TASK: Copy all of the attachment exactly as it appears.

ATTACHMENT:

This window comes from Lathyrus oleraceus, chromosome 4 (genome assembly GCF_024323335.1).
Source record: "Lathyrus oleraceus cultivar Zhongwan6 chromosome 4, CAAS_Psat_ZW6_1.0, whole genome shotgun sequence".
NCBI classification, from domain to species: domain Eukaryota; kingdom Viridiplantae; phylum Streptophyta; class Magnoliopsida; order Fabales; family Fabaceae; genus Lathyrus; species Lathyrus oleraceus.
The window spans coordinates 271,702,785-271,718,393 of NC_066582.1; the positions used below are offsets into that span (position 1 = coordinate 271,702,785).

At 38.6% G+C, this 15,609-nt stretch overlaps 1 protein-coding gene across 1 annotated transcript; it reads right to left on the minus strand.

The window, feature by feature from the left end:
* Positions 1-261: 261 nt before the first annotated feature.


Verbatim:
This window comes from Lathyrus oleraceus, chromosome 4 (genome assembly GCF_024323335.1).
Source record: "Lathyrus oleraceus cultivar Zhongwan6 chromosome 4, CAAS_Psat_ZW6_1.0, whole genome shotgun sequence".
NCBI classification, from domain to species: domain Eukaryota; kingdom Viridiplantae; phylum Streptophyta; class Magnoliopsida; order Fabales; family Fabaceae; genus Lathyrus; species Lathyrus oleraceus.
The window spans coordinates 271,702,785-271,718,393 of NC_066582.1; the positions used below are offsets into that span (position 1 = coordinate 271,702,785).

At 38.6% G+C, this 15,609-nt stretch overlaps 1 protein-coding gene across 1 annotated transcript; it reads right to left on the minus strand.

The window, feature by feature from the left end:
* Positions 1-261: 261 nt before the first annotated feature.